Which Nature is Your Nature?

Cultural understandings of nature vary widely, but global conservation efforts often fail to consider multiple perspectives regarding nature. Researchers have suggested a framework through which to better understand cultural conceptualizations of nature through language. By incorporating this framework into their correspondences, scientists may be better equipped to communicate their findings, and policy makers will have a platform from which to promote more inclusive legislation.

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Planting Trees for your Next Flight: Studying Behavior Around Carbon Offsetting

Want to fly without the carbon guilt? Offsetting programs let you pay to plant trees to take that carbon from the air, and researchers are studying how social factors and global policies might influence these environmentally-minded behaviors.

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The Color of Water Policy

What’s your favorite color – blue, or green? Water policy has focused traditionally on blue water (ground or surface water released into the atmosphere by evaporation), but there’s more to the water-use equation. To understand water use and availability more broadly, researchers are now considering the value and availability of green water (that which is released back to the atmosphere by plants). In this paper, green-water use and availability is investigated at a global scale, leading the authors to advocate for inclusion of green water into water policy considerations.

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Learning from Yesterday, Planning for Tomorrow: Predicting the Future Impact of Climate Change in Michigan

Climate change is scary. Michigan researchers are empowering their community to prepare for it by predicting how extreme heat and precipitation events may impact public health in the future. Policy makers can use these findings to protect the most vulnerable members of the community!

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Preserving Culturally-Important Xochimilco Wetlands Requires Policy and Personal Change

Created by the Aztecs in 500 CE for agriculture, Xochimilco is an area of culturally important wetlands in southern Mexico City. Despite its cultural and economic importance, this area is experiencing wetland degradation and loss due to urban development and water quality issues. Even with a high level of local concern about wetland degradation, little effort will be made toward conservation without a change in public policies regarding local infrastructure and development.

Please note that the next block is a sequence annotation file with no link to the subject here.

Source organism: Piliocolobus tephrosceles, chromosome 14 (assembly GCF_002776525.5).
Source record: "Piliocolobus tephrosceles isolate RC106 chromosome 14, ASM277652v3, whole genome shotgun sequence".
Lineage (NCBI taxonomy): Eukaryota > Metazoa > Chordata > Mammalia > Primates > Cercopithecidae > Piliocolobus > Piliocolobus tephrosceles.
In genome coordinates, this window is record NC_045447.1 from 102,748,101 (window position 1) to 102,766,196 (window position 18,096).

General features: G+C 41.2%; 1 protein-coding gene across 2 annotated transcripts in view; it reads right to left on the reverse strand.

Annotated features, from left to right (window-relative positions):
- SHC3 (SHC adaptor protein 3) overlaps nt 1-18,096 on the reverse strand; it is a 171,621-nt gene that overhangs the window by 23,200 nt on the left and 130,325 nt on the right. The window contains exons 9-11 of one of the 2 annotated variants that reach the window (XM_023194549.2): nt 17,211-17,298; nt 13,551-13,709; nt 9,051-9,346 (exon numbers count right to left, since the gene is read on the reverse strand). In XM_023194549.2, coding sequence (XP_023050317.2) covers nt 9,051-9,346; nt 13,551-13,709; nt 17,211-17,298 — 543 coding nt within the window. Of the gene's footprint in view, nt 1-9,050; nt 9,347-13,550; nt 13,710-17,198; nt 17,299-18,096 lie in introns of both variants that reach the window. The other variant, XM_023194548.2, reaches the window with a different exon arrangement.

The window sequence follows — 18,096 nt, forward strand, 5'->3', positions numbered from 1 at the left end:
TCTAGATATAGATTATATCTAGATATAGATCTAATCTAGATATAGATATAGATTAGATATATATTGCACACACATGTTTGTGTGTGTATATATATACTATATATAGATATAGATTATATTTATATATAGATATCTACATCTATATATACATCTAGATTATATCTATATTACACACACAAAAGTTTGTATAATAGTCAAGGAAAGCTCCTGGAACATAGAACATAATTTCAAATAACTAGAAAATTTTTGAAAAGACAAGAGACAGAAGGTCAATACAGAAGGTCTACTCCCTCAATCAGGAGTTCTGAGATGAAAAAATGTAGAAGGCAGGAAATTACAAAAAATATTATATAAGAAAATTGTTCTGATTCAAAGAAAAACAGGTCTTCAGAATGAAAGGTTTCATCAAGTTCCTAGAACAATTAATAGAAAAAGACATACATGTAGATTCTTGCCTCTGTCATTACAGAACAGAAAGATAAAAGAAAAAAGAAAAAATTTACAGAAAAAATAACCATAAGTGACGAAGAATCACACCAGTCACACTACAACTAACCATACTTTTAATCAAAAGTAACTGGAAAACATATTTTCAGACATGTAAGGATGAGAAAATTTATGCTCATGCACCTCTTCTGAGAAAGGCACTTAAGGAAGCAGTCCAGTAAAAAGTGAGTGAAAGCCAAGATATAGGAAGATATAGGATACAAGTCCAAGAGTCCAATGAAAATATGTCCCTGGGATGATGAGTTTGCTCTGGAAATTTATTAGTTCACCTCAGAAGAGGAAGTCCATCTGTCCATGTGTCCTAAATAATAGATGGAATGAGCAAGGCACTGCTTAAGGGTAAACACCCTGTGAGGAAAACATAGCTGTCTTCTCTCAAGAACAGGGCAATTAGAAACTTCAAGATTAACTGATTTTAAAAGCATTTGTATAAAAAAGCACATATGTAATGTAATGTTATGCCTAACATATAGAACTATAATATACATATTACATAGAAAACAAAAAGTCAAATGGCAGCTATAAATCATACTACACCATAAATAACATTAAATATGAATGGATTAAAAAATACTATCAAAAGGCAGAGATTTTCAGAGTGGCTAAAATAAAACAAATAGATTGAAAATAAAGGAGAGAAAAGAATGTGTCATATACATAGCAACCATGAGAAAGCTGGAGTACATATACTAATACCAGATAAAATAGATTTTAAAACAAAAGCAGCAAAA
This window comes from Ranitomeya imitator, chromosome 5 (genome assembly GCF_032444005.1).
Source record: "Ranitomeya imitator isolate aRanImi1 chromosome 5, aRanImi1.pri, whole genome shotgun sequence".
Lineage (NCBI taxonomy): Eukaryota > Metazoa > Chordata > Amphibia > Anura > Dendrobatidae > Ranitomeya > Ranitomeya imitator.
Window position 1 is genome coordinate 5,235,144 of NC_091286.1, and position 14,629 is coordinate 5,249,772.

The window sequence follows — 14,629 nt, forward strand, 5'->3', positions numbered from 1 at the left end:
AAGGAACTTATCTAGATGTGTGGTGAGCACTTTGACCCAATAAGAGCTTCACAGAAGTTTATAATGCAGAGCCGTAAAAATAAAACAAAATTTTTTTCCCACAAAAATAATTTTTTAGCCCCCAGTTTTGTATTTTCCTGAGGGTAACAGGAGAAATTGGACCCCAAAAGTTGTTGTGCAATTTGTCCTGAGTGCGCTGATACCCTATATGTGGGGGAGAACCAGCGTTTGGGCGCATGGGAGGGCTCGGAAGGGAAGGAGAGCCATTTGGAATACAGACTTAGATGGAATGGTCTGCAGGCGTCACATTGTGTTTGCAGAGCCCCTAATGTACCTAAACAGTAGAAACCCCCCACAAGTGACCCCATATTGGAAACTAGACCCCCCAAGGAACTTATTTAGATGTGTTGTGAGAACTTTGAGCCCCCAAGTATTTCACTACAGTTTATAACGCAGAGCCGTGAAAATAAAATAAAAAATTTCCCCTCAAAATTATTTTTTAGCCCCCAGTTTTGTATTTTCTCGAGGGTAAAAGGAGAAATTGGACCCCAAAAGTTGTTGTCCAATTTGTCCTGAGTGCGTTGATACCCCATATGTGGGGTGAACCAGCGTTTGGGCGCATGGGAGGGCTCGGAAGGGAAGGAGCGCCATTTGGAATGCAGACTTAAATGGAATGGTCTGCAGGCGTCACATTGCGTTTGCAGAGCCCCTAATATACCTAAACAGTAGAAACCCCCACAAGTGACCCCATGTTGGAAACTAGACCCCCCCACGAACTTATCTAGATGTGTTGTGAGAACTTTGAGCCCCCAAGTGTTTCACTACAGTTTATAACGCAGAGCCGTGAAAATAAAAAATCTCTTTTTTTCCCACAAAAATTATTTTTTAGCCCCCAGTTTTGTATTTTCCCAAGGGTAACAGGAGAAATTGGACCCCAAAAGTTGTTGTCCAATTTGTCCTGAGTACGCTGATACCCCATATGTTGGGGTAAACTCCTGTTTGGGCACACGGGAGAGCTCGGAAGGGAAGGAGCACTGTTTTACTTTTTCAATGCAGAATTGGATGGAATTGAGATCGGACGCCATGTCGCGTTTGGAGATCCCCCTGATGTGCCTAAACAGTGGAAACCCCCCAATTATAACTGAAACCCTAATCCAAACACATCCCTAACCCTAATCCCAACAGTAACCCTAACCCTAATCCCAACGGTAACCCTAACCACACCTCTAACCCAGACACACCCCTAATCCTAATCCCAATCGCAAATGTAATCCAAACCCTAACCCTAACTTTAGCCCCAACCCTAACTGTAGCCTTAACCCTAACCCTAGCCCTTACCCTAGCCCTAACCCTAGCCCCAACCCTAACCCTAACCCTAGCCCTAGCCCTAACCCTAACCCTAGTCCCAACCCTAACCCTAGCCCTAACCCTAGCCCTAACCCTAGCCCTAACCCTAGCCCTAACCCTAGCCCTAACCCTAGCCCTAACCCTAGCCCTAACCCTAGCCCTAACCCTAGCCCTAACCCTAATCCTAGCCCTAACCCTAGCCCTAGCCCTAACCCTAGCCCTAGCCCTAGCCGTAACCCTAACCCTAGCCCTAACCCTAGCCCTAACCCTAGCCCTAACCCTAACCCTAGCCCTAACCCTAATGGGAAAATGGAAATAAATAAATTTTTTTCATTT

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What’s the future? Addressing the Global Plastic Pollution Problem through Blockchain Technology

You may have first heard about blockchain technology over this past year as the price of different cryptocurrencies swung wildly and made news. OpenLitterMap aims to tackle the global plastic pollution problem through their reward system utilizing blockchain technology called Littercoin. Littercoin rewards people for contributing open data about litter they come across in their cities, reporting information such as litter location, type, and even brand information. Global plastic pollution is a massive problem that requires large scale solutions to solve, and OpenLitterMap’s techy approach might just do it.

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Left on REDD: International conservation policies fail to respond to local context

What happens when a groundbreaking international conservation program causes national inequity? As one participant states, “we all have a common interest in keeping trees. The question is how? And for that we need to recognize the rights of local communities and indigenous peoples.”

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